Nitkin: We cover the state unemployment figures regularly. We cover transportation plans in the counties in our circulation area. We cover the state budget surplus, and tax cut proposals. Part of our job is to shine a spotlight on the operations of government at the local, city and state level. That includes critical coverage of Gov. Robert L. Ehrlich Jr. and his record on the environment, slots and other areas, and critical coverage of Mayor O'Malley and his record on supporting low-cost land sales in downtown development areas, the city's continued high homicide rate and the foibles of several of his chiefs of police.

Donald, Rockville: If Michael Steele wins the Senate seat in 2006, do you you think he would be a viable candidate to be the Republican nominee for vice president in 2008? Also, how many Democratic votes do you think he would be able to take away in '08?

Nitkin: Donald, you are really looking ahead, aren't you? To be honest, I hadn't thought of Michael Steele on a national ticket until you mentioned it, but I can see the appeal of a conservative African-American from a state that is within the orbit of the Washington media market. Still, four years as lieutenant governor and two years as U.S. senator hardly seems to be enough seasoning for someone to be a heartbeat away from the presidency, doesn't it?

The latest polling for The Sun showed that in next year's Senate race, Steele would get 16 percent of the Democratic vote against Rep. Benjamin L. Cardin, and 22 percent against former NAACP head and congressman Kweisi Mfume. It would be absolutely impossible to predict how many Democratic votes Steele could get as a vice-presidential candidate in '08 -- especially without knowing on what ticket we are talking about in this fantastical hypothesis.

Jason, Baltimore: Do you see Barbara Mikulski retiring from the Senate in 2010? If she does, who do you think will be the most likely candidates to run?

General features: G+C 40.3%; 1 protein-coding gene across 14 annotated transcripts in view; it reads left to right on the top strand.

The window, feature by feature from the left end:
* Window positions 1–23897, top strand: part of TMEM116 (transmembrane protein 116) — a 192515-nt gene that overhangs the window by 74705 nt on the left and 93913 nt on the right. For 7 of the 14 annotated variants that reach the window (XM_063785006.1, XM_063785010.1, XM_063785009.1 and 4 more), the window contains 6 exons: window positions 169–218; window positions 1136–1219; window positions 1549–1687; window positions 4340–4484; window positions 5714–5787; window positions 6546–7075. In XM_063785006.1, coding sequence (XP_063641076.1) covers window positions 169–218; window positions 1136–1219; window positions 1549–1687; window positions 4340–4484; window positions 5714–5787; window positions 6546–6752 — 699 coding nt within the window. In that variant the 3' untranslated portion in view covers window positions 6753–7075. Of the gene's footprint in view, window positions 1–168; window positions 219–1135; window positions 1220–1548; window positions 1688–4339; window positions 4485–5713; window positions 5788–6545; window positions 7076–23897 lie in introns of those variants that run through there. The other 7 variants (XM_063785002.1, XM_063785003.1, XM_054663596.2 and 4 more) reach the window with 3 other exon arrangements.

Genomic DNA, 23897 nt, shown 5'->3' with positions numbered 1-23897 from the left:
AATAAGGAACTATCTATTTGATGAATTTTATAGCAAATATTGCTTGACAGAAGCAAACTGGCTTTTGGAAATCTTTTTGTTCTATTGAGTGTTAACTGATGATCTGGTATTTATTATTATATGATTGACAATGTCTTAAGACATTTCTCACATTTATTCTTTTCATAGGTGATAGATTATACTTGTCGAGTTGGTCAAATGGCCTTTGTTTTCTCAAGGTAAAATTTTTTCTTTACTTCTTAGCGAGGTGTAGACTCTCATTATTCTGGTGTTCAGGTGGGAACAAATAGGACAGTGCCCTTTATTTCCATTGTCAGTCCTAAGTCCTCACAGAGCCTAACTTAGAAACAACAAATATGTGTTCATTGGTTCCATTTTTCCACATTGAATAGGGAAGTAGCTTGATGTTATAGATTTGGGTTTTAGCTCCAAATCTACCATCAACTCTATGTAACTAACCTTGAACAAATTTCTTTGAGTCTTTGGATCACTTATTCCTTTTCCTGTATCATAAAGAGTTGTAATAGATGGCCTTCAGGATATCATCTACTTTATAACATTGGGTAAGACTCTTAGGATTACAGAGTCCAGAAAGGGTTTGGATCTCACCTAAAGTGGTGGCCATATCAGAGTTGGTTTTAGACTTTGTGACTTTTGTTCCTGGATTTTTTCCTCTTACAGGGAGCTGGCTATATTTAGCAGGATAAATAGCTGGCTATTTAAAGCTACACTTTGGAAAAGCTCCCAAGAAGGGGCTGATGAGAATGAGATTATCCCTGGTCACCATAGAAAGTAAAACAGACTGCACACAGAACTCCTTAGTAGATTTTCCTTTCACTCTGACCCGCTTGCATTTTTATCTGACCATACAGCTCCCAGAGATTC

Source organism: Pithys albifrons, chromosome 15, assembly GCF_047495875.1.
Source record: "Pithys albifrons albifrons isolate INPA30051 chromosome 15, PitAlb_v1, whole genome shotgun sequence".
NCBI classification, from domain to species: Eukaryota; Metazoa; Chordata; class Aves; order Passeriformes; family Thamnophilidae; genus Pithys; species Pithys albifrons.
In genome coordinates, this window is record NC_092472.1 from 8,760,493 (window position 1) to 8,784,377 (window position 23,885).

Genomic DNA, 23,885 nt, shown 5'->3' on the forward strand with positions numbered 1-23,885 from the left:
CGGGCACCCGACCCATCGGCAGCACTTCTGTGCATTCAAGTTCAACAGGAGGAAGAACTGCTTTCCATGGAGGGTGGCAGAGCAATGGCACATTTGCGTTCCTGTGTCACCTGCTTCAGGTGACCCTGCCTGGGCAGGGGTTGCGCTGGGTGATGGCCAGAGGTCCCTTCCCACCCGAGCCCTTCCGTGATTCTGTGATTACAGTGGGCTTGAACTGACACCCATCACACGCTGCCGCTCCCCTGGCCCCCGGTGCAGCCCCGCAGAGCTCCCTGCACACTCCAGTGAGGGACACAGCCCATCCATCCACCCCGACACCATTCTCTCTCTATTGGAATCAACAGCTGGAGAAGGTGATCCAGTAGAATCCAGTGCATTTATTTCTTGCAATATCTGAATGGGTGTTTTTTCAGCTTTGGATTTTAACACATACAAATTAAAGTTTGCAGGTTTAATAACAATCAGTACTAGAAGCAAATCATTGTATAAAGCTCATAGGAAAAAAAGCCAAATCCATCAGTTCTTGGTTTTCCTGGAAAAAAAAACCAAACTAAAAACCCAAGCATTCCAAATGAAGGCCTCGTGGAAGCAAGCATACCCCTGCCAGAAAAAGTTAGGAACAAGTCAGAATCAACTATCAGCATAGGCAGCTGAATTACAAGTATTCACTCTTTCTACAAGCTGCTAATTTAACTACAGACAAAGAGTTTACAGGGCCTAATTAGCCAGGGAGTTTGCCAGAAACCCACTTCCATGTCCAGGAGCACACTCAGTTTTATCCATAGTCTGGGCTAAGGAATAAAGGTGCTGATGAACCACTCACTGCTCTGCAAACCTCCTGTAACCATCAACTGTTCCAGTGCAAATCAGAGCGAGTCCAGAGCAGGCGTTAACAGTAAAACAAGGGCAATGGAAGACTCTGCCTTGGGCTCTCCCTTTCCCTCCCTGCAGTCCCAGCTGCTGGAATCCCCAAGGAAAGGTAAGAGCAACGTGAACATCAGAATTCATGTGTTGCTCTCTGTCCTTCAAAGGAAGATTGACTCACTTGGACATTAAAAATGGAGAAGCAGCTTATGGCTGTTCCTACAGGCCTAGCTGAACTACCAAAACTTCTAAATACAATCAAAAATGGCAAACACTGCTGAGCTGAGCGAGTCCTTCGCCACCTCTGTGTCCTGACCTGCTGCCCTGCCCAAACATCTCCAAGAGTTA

Nitkin: There is frequently talk about Mikulski, 69, retiring, and she was recently hospitalized with a heart irregularity. But she shows few signs of slowing down or giving up her job. She is an aggressive campaigner and a tireless constituent service provider. If she does decide not to run, the real question will be who won't get in the race. I'd say contenders would include Gov. Ehrlich (even if he wins re-election); O'Malley; almost the entire Democratic congressional delegation (Chris Van Hollen, Dutch Ruppersberger, Albert Wynn, Elijah Cummings, Steny Hoyer); and [Prince George's County Del.] Anthony Brown. The list could go on and on.

Tim, Bowie: Where do you see [Del.] Anthony Brown in 10 years? Will he be a congressman? Senator? Or even governor?

Nitkin: Right now, the prospects for Anthony Brown -- picked by O'Malley as a gubernatorial running mate -- appear limitless. But a lot will depend on how next year's campaign goes. If O'Malley loses, Brown will be out of politics and will have moved back to square one.

Alma T. Bell, Baltimore: How is the lieutenant governor going to support [President] George Bush's policies on the war, FEMA's actions in New Orleans, the lack of funding for No Child Left Behind, etc., while campaigning in a heavily Democratic state?

Nitkin: That's a question a lot of Democrats -- and journalists -- are asking as Steele embarks on a Senate campaign. We've asked repeatedly, but right now Steele isn't talking much. His campaign says he is developing his policies. Polling shows that President Bush is very unpopular in Maryland, so Steele can't tie himself to the president's policies and expect to be successful.